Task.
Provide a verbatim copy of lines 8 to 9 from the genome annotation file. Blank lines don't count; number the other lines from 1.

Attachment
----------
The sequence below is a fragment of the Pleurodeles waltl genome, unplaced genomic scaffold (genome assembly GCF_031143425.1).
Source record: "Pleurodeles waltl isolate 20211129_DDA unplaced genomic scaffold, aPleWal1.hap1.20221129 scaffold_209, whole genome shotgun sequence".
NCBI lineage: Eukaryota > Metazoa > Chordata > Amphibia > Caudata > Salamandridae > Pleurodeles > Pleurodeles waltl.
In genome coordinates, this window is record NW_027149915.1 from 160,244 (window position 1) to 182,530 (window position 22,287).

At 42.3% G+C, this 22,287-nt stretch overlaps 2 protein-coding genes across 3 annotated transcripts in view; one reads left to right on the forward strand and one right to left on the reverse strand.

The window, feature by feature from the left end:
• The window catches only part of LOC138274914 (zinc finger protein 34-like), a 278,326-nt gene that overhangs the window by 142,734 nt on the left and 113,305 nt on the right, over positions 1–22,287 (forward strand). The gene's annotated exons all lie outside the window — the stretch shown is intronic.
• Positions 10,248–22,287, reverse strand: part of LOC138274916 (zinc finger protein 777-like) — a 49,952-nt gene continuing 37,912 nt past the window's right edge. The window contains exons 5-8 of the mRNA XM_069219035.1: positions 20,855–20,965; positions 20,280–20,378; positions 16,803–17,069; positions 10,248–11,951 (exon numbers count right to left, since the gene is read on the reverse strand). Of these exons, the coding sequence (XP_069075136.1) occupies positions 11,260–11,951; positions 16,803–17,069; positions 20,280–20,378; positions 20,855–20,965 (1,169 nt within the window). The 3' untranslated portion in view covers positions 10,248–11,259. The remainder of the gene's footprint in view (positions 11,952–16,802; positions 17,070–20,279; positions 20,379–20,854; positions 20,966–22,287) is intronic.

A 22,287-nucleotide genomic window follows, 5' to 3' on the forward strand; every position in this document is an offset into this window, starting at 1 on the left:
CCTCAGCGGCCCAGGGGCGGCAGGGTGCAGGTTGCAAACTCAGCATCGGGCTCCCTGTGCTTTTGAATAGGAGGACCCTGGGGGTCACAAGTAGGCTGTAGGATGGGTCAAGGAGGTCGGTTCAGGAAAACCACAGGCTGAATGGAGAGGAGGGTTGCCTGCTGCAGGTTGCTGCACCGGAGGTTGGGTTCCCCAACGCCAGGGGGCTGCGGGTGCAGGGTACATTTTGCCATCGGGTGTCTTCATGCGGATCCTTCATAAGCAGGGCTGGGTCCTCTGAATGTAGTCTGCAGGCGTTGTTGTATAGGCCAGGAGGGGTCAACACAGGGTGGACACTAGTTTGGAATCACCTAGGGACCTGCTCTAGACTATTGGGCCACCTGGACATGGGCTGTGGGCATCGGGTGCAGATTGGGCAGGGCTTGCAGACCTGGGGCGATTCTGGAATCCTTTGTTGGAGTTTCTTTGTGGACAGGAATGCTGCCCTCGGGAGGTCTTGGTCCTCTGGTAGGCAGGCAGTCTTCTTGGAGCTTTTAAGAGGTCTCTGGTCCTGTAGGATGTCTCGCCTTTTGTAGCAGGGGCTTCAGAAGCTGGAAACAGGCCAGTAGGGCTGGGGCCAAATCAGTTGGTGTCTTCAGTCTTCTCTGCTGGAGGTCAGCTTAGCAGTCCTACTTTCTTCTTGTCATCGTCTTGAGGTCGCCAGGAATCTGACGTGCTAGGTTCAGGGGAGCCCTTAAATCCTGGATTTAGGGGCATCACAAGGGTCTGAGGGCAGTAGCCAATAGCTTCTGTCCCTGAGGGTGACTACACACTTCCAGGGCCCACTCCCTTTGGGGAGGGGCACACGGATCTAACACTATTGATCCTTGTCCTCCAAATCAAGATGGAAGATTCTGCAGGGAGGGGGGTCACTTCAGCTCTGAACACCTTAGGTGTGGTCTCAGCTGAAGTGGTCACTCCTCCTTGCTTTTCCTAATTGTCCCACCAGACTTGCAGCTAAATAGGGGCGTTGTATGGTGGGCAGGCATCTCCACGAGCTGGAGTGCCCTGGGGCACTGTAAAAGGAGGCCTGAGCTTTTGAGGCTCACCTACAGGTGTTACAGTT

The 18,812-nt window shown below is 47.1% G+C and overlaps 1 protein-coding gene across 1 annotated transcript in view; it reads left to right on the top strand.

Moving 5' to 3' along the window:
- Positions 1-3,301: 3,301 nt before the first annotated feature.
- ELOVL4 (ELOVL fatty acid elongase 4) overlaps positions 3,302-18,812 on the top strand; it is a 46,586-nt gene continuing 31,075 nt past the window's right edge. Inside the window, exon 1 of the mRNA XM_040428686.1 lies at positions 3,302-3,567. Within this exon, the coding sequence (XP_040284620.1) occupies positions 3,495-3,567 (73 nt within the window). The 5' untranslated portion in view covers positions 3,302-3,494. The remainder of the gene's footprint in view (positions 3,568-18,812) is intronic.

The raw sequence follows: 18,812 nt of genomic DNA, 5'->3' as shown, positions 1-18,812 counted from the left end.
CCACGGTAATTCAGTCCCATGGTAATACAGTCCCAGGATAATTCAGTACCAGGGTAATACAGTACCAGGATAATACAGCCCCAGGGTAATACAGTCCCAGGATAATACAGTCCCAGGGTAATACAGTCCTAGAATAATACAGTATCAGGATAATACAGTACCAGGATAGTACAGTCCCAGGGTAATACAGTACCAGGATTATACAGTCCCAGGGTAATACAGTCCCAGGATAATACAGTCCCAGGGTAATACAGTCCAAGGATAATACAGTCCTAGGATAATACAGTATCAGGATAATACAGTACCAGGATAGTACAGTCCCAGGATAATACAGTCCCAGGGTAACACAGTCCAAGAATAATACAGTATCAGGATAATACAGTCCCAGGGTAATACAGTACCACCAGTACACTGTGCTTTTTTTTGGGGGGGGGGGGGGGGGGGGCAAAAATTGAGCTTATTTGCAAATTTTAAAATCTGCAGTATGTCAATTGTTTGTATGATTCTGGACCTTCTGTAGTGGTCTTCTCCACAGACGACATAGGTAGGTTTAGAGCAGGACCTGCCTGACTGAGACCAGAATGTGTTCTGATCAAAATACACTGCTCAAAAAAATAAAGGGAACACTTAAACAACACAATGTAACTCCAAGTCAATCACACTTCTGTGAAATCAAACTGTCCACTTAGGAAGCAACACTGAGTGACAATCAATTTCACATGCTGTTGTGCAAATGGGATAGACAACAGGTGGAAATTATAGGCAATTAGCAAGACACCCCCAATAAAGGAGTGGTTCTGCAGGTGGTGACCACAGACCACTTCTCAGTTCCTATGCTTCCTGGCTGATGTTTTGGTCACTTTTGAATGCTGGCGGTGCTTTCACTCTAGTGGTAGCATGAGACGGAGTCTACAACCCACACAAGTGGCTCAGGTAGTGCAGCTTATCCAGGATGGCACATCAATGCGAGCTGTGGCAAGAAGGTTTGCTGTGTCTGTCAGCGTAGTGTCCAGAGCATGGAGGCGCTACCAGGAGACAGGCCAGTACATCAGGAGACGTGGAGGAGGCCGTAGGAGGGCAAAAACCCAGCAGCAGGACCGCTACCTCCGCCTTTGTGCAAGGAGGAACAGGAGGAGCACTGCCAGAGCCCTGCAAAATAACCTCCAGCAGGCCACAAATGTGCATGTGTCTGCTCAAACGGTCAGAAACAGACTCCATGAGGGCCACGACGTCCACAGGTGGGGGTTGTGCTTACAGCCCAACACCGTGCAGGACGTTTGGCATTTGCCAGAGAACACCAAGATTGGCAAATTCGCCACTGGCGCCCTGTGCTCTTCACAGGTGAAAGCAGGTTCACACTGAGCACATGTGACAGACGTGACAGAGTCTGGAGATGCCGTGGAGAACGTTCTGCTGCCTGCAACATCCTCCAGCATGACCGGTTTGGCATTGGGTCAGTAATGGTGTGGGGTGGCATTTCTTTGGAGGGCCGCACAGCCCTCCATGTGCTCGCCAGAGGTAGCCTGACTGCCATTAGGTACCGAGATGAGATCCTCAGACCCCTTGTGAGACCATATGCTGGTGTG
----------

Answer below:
• Positions 10,248–22,287, reverse strand: part of LOC138274916 (zinc finger protein 777-like) — a 49,952-nt gene continuing 37,912 nt past the window's right edge. The window contains exons 5-8 of the mRNA XM_069219035.1: positions 20,855–20,965; positions 20,280–20,378; positions 16,803–17,069; positions 10,248–11,951 (exon numbers count right to left, since the gene is read on the reverse strand). Of these exons, the coding sequence (XP_069075136.1) occupies positions 11,260–11,951; positions 16,803–17,069; positions 20,280–20,378; positions 20,855–20,965 (1,169 nt within the window). The 3' untranslated portion in view covers positions 10,248–11,259. The remainder of the gene's footprint in view (positions 11,952–16,802; positions 17,070–20,279; positions 20,379–20,854; positions 20,966–22,287) is intronic.

A 22,287-nucleotide genomic window follows, 5' to 3' on the forward strand; every position in this document is an offset into this window, starting at 1 on the left: